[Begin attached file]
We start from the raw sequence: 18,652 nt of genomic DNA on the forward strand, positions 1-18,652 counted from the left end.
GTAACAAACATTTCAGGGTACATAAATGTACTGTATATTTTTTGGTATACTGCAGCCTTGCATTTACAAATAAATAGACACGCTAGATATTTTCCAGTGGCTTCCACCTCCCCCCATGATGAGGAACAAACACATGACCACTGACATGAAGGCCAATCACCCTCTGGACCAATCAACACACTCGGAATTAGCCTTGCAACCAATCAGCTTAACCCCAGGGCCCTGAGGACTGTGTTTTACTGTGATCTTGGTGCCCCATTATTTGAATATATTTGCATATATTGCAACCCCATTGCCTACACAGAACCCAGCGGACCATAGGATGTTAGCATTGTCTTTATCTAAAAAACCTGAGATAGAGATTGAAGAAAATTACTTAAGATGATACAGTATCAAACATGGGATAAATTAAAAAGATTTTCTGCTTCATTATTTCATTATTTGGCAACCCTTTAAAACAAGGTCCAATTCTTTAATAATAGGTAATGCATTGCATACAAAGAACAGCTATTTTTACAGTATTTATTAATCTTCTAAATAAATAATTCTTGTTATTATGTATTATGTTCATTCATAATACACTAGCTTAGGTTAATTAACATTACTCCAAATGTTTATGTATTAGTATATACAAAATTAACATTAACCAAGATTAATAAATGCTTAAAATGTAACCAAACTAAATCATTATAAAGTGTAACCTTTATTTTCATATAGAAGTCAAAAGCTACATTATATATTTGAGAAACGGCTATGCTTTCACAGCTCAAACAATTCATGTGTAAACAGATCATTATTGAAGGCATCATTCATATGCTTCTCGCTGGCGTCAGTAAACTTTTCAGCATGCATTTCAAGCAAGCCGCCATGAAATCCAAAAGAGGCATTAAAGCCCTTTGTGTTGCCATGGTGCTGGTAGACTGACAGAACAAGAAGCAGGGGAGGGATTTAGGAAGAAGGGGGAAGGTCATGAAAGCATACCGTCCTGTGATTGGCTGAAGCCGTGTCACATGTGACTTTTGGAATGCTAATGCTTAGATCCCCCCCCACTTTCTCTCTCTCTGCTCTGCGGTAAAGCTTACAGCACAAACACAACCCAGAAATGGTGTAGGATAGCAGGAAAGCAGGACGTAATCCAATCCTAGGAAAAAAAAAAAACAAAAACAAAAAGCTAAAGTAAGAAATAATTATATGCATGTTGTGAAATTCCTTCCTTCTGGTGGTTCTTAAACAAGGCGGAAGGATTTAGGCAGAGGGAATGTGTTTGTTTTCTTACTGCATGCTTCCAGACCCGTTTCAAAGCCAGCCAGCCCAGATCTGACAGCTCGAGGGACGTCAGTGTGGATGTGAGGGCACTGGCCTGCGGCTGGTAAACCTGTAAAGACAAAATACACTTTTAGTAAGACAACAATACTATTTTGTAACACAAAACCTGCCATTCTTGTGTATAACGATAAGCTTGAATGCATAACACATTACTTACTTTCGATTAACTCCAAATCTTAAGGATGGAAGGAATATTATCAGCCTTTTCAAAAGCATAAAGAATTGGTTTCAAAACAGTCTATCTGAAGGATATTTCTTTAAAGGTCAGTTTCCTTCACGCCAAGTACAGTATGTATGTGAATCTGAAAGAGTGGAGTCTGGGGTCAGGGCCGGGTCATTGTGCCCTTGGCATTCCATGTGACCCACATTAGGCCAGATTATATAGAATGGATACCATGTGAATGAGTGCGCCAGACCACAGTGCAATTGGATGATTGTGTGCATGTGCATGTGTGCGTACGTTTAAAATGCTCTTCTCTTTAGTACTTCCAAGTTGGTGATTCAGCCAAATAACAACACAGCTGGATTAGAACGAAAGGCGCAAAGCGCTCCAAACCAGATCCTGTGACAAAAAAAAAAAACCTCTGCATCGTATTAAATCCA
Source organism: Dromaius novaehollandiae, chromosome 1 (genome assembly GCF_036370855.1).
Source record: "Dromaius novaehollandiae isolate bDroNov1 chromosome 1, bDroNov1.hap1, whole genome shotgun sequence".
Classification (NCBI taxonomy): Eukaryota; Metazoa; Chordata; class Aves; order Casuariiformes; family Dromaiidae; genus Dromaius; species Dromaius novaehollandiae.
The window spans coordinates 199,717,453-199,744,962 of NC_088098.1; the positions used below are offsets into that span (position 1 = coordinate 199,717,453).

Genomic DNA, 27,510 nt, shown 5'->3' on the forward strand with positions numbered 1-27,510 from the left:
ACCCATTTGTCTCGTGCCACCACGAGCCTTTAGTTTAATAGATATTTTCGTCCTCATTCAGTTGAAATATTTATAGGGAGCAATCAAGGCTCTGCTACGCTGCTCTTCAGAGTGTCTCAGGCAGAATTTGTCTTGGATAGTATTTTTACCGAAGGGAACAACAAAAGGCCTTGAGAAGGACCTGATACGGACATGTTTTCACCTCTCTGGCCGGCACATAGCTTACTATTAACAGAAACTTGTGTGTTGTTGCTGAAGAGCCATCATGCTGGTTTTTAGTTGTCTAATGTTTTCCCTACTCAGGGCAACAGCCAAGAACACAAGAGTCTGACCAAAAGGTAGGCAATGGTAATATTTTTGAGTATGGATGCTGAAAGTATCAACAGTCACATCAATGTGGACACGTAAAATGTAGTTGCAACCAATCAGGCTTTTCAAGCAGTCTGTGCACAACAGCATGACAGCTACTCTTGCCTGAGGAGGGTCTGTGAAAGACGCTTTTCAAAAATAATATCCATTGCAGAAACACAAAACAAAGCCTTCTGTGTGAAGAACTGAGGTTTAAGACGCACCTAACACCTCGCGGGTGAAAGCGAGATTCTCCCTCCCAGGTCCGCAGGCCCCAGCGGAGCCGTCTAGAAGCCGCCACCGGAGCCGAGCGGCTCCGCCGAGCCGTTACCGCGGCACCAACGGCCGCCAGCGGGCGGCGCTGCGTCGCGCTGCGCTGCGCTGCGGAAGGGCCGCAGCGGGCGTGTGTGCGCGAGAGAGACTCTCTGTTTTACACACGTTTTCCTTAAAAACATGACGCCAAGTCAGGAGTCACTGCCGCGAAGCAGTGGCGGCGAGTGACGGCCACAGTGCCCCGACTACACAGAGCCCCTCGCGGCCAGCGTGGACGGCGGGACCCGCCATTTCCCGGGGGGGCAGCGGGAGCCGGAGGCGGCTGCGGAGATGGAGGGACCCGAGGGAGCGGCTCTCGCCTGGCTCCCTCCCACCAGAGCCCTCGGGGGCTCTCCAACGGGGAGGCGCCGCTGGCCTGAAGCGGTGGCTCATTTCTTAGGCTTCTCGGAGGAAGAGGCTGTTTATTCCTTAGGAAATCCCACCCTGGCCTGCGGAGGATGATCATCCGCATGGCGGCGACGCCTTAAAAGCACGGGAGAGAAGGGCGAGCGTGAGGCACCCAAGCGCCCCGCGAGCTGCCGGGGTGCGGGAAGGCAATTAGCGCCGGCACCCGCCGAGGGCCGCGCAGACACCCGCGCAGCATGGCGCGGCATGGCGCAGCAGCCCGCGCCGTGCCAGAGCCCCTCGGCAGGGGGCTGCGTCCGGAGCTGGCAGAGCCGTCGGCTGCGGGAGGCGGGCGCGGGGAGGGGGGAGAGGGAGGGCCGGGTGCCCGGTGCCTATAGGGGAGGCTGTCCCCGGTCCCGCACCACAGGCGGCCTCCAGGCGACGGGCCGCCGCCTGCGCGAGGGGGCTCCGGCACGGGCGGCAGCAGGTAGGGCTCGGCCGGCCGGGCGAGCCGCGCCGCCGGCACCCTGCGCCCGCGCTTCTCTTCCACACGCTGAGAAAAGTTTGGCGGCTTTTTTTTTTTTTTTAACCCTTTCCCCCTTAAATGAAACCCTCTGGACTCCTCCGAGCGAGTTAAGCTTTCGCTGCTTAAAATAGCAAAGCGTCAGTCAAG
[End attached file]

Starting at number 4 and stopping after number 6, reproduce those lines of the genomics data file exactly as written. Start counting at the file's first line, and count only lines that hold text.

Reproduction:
Source record: "Dromaius novaehollandiae isolate bDroNov1 chromosome 1, bDroNov1.hap1, whole genome shotgun sequence".
Classification (NCBI taxonomy): Eukaryota; Metazoa; Chordata; class Aves; order Casuariiformes; family Dromaiidae; genus Dromaius; species Dromaius novaehollandiae.
The window spans coordinates 199,717,453-199,744,962 of NC_088098.1; the positions used below are offsets into that span (position 1 = coordinate 199,717,453).